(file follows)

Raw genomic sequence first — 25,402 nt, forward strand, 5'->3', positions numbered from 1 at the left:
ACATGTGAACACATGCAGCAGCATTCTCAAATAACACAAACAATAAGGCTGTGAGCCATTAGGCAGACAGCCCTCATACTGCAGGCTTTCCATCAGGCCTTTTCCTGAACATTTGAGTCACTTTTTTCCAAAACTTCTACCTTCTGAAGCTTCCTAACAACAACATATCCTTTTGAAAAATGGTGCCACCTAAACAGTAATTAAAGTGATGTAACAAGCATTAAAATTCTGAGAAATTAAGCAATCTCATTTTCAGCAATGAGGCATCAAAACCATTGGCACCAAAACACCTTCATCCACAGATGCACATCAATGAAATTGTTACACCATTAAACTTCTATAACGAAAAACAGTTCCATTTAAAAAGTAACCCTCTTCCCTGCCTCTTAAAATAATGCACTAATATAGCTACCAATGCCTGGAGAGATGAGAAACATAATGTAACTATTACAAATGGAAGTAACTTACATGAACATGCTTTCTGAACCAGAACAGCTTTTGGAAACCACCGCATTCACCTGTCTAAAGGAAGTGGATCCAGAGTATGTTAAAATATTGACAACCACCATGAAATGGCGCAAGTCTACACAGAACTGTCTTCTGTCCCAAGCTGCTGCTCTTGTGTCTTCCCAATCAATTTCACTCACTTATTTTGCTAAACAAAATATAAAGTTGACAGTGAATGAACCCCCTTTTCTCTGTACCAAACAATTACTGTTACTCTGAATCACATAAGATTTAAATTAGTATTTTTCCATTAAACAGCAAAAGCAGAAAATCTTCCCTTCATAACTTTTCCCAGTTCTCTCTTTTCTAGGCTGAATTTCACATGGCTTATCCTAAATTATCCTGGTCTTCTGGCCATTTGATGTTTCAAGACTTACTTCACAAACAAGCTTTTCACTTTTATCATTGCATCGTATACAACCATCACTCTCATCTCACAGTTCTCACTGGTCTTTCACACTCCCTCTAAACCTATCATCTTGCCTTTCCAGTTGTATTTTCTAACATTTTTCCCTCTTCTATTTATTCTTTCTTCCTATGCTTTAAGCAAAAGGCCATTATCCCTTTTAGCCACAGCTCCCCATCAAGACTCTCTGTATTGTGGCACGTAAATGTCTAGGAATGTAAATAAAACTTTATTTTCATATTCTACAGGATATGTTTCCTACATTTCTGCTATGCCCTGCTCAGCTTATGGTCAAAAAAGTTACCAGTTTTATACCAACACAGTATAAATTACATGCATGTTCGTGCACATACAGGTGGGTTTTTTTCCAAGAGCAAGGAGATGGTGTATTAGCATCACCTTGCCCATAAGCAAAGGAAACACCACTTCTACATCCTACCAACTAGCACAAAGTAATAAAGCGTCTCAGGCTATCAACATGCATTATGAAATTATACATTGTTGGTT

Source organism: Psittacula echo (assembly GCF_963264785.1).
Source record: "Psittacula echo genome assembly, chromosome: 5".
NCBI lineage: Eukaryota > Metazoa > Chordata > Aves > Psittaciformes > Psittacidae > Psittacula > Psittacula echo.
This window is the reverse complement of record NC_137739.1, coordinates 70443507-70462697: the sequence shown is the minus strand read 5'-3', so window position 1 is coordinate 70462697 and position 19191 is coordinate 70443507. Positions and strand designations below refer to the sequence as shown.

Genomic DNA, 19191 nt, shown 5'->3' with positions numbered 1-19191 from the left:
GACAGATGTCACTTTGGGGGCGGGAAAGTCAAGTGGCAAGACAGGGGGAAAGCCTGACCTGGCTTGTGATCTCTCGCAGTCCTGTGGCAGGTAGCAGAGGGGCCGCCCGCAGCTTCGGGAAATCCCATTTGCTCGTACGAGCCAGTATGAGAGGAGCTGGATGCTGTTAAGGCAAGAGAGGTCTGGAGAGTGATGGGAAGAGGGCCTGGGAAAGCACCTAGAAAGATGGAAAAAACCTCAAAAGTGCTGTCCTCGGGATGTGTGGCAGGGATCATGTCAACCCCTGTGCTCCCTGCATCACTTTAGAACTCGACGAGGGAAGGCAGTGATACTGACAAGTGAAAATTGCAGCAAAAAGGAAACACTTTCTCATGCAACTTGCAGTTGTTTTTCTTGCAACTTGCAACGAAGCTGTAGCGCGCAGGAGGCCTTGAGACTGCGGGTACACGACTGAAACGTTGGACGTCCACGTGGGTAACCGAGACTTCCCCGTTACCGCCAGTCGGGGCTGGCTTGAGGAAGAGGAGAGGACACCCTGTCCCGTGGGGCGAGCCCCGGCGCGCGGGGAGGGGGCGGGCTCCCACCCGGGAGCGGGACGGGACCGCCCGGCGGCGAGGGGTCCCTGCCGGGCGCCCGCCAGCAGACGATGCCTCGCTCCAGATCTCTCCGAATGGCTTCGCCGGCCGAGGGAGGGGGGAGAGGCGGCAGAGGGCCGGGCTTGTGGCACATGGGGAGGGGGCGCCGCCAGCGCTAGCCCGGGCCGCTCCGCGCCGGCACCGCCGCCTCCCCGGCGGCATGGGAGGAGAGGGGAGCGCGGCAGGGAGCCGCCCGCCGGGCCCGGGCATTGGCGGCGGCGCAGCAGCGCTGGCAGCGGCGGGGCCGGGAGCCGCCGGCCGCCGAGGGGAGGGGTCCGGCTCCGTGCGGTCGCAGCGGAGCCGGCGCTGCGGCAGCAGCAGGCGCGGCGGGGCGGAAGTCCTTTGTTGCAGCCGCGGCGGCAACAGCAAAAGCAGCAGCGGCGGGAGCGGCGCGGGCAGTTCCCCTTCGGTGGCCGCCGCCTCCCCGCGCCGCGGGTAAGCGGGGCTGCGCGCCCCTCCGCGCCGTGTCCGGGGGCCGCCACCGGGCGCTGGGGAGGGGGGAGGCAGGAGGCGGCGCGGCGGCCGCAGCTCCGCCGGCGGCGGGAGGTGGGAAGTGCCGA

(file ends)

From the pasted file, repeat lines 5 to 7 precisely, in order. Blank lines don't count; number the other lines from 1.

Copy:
NCBI lineage: Eukaryota > Metazoa > Chordata > Aves > Psittaciformes > Psittacidae > Psittacula > Psittacula echo.
This window is the reverse complement of record NC_137739.1, coordinates 70443507-70462697: the sequence shown is the minus strand read 5'-3', so window position 1 is coordinate 70462697 and position 19191 is coordinate 70443507. Positions and strand designations below refer to the sequence as shown.

Genomic DNA, 19191 nt, shown 5'->3' with positions numbered 1-19191 from the left: